Lalo Durazo: We use East Coast Oysters from the waters off of Cape Cod. Oysters are very delicious and can be a tasty, refreshing addition to a hot summer day. Our fresh oysters offer guests a sweet and smoky blend of flavors thanks to Peacock Garden's signature recipe that features citrusy flavors, from the yuzu soy mignonette and smoky mezcal cocktail sauce. These oysters are served over a bed of ice and offer guests a sweet, refreshing bite with an added kick as they are topped with spicy jalapeno. The grilled oysters' dish offers guests a richer, savory option as the oysters are cooked and topped with a blend of parmesan cheese, butter, lime, and garlic. We offer oysters every day of the week, but on Tuesdays, guests can enjoy our $2 oyster Tuesday specials, which might be best for those trying oysters for the first time.
Peacock Garden is big on nature; what other ways does the restaurant participate in the preservation and protection of habitat and wildlife?
Lalo Durazo: Peacock Garden has also partnered with Fairchild Tropical Botanical Garden and The Million Orchid Project, a program focused on propagating millions of native orchids and other important orchids for reintroduction into South Florida's urban landscapes, which is why guests can spot orchids blooming throughout the restaurant's outdoor garden oasis. (Peacock Garden)
View this post on Instagram
How was Watershed Action Lab born?
Tico Aran (Founder of the Watershed Action Lab): Watershed Action Lab was born as a response to the 2020 fishkill in Biscayne Bay. I was raised by the waters of Biscayne Bay, and when this last fishkill happened, it felt like the only thing on the table for regular citizens to do was to push lawmakers or rely on scientists. We need to be a part of this process if we want to heal Biscayne Bay.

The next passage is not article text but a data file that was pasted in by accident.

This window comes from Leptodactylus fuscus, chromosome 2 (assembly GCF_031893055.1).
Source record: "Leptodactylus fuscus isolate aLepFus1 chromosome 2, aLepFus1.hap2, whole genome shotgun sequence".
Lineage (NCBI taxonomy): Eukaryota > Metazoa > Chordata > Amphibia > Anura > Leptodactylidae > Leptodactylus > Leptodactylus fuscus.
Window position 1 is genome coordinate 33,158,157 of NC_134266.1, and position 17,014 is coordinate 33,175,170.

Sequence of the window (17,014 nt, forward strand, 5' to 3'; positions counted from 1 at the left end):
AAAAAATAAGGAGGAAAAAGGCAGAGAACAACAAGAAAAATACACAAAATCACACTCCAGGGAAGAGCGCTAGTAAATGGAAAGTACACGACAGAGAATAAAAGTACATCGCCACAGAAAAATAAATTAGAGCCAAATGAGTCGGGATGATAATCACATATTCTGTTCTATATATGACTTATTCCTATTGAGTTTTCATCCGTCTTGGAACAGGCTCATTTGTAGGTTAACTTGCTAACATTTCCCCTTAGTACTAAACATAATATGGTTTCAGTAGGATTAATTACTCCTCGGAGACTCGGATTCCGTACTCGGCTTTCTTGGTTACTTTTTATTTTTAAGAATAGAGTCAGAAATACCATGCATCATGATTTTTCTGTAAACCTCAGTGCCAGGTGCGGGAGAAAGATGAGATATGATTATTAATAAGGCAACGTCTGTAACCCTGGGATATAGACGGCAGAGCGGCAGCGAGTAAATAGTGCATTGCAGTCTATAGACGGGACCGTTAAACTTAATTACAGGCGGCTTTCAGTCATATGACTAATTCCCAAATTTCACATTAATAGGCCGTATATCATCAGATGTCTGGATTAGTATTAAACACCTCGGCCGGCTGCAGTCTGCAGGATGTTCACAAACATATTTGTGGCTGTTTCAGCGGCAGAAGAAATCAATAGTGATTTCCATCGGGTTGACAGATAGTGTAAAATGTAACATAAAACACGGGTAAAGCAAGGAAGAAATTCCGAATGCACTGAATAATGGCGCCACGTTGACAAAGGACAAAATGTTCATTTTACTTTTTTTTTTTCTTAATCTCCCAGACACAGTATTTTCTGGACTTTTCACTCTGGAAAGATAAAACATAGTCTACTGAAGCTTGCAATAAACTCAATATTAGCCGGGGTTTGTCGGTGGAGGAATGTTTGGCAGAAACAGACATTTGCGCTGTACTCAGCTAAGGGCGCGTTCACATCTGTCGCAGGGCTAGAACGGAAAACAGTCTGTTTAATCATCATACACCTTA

What are some other restaurants that Watershed Action Lab works with in Miami? How did you reach out to Peacock Garden, and what attracted you to work with the restaurant?
Tico Aran: We have worked with Michael's Genuine and Kush Hospitality Group. We started working with Peacock Garden when one of our volunteers and restaurant regulars, Tyler Greenan, committed to picking up shells on a weekly basis.
Describe your mission and how you work with other restaurants/locations.
Tico Aran: The best partnership is when a restaurant has a special oyster night. They keep shells in an airtight 5-gallon paint bucket, and a committed volunteer picks them up the next day.
How can locals help? What does volunteering look like?
Tico Aran: There are 6 ways to help:
1. Donate, so we can move the mission of healing Biscayne Bay using citizen science and community action forward